ENGL 685 considers the storytelling potential of graphic novels, an often neglected form of artistic and narrative expression with a long and rich history. Boldly combining images and text, graphic novels of recent years have explored divisive issues often considered the domain of “serious” literature: immigration, racism, war and terrorism, dysfunctional families, and much more. Informed by literary theory and visual culture studies, we will analyze both mainstream and indie graphic novels. In particular, we will be especially attentive to the unique visual grammar of the medium, exploring graphic novels that challenge the conventions of genre, narrative, and high and low culture. While our focus will be on American graphic novelists, we will touch upon artistic traditions from across the globe.



The required work for ENGL 685 takes several forms, detailed below: (1) participation, (2) weekly blogging, (3) a tracing, (4) a Pecha Kucha presentation, and (5) a final analytical essay.

(1) This course places a high premium on participation.

Most of our class time will be given over to discussion, and it is essential that everyone has carefully considered the week’s material, attends class, and participates. If you cannot attend ENGL 685 regularly, staying until each session ends at 10pm, please reconsider your decision to enroll.

A portion of your participation will take place virtually, using Twitter as a “back channel,” streaming real-time comments about the course both in and outside of the classroom. In the first days of class everyone will sign up for Twitter and begin using it for class with the hashtag #ENG685. Aim for posting to Twitter at least once every other day. Also, strive for “thick” tweets, which convey two or more layers of information (versus “thin” tweets, which contain only one layer of information). Thick tweets push the conversation forward; they provide something new, something of value, even if it’s only an unanswered question.

Participation will be worth 20% of your final grade.

(2) Each student will contribute to the weekly class blog, posting an approximately 300-500 word response to the week’s readings.

Sometimes I will provide specific prompts for you to consider in your post. Other times your blog entry may be more open-ended. There are a number of ways to approach these open-ended posts: consider the graphic narrative using critical approaches you’ve used before; write about an aspect of the day’s reading that you don’t understand, or something that jars you; formulate an insightful question or two about the reading and then attempt to answer your own questions; or respond to another student’s post, building upon it, disagreeing with it, or re-thinking it. In any case, strive for thoughtfulness and nuance. To ensure that everyone has a chance to read the blog before class, post your response by 7pm the evening before class. Blogging will be worth 20% of your final grade.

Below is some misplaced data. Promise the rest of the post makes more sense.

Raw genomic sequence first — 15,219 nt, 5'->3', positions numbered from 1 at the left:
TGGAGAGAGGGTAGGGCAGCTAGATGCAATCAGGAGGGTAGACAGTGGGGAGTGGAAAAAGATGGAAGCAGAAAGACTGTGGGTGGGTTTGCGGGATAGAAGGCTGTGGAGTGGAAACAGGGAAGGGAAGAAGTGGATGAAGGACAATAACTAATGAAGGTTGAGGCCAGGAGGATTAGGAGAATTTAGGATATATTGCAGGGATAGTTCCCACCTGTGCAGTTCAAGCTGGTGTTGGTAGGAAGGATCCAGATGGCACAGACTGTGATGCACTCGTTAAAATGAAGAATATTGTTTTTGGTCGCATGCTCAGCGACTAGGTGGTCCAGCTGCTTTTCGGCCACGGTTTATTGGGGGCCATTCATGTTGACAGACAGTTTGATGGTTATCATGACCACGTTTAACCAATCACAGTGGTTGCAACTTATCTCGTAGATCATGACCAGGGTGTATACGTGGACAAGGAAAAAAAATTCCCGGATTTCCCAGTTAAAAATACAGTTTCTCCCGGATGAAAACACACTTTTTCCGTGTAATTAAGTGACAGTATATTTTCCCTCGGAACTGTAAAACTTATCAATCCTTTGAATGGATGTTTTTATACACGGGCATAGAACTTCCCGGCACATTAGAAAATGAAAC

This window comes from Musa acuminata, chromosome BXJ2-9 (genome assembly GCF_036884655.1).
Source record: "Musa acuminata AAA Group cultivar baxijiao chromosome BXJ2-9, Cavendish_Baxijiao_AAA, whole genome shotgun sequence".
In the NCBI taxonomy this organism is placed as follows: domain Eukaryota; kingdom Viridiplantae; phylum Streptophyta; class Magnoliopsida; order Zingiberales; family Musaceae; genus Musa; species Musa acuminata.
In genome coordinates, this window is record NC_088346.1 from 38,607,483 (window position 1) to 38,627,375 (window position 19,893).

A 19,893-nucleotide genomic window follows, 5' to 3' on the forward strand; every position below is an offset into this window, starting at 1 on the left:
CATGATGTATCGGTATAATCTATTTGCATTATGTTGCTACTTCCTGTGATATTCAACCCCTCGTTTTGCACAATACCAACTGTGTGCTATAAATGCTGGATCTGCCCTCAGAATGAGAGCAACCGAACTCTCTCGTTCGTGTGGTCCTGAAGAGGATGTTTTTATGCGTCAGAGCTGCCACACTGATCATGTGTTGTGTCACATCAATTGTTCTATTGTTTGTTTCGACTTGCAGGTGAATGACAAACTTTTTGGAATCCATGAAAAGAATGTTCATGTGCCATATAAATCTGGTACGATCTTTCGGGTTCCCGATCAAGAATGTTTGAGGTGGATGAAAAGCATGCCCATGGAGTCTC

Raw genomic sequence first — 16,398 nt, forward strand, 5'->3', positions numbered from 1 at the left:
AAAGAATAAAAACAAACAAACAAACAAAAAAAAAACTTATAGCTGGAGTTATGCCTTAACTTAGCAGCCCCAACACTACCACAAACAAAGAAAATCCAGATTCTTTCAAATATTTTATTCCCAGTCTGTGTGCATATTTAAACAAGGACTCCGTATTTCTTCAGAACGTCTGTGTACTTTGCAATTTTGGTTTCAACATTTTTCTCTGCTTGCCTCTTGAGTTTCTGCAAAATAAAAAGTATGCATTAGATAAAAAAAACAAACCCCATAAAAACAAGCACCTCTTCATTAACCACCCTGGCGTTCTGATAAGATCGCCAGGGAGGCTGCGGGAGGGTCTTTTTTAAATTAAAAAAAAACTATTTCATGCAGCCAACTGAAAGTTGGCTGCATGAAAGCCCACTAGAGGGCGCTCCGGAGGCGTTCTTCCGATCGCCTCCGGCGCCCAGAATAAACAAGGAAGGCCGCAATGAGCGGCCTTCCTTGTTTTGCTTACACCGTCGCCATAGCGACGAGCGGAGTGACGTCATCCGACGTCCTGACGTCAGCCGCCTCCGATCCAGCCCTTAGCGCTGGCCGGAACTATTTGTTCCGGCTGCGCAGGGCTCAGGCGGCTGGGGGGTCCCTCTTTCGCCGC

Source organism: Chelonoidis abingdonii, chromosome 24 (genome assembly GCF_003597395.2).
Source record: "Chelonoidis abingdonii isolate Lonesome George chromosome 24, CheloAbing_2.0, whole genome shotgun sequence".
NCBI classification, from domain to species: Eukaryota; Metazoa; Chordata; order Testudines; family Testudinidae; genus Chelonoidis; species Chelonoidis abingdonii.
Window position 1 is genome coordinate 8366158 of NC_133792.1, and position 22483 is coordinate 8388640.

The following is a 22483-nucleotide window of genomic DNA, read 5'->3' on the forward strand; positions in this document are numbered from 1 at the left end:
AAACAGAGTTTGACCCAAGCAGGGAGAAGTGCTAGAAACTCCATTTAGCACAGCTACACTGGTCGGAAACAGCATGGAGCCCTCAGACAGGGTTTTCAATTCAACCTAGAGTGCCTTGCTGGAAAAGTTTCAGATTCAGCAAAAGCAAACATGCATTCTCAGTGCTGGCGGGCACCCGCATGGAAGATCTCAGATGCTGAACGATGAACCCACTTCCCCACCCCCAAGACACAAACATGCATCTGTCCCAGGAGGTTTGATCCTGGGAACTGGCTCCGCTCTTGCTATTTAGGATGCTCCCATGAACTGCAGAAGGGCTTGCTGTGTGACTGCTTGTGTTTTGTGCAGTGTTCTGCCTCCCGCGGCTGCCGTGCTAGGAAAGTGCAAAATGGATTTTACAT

(3) Every student will deliver one class presentation that offers an analysis of a single page of the graphic novel being discussed that day.

You’ll want to consider some compelling aspects of the page’s form, layout, coloring, style, content, or subtext. You must craft an interpretation that goes well beyond “this is interesting.” The presentations will strictly follow a Pecha Kucha format, a style first used for the exhibition of architecture designs. Pecha Kucha requires a presenter to narrate a slideshow of 20 slides, 20 seconds per slide, adding up to a total time of 6 minutes and 40 seconds. In addition to the time constraint, another rule your presentation must follow is the 1/1/5 rule. That is, you must have at least one image per slide, you can use each exact image only once, and you should add no more than five words per slide. The formal constraints of this rigid format call for discipline, focus, practice, and paradoxically, creativity. Although your attention is trained on a single page for this presentation, you may—and even should—branch out to other relevant pages from the graphic novel as well as to references outside the text. In other words, incorporate into your presentation whatever will help us understand the individual page’s role in shaping the graphic narrative’s overall meaning. The presentation will count as 20% of your final grade.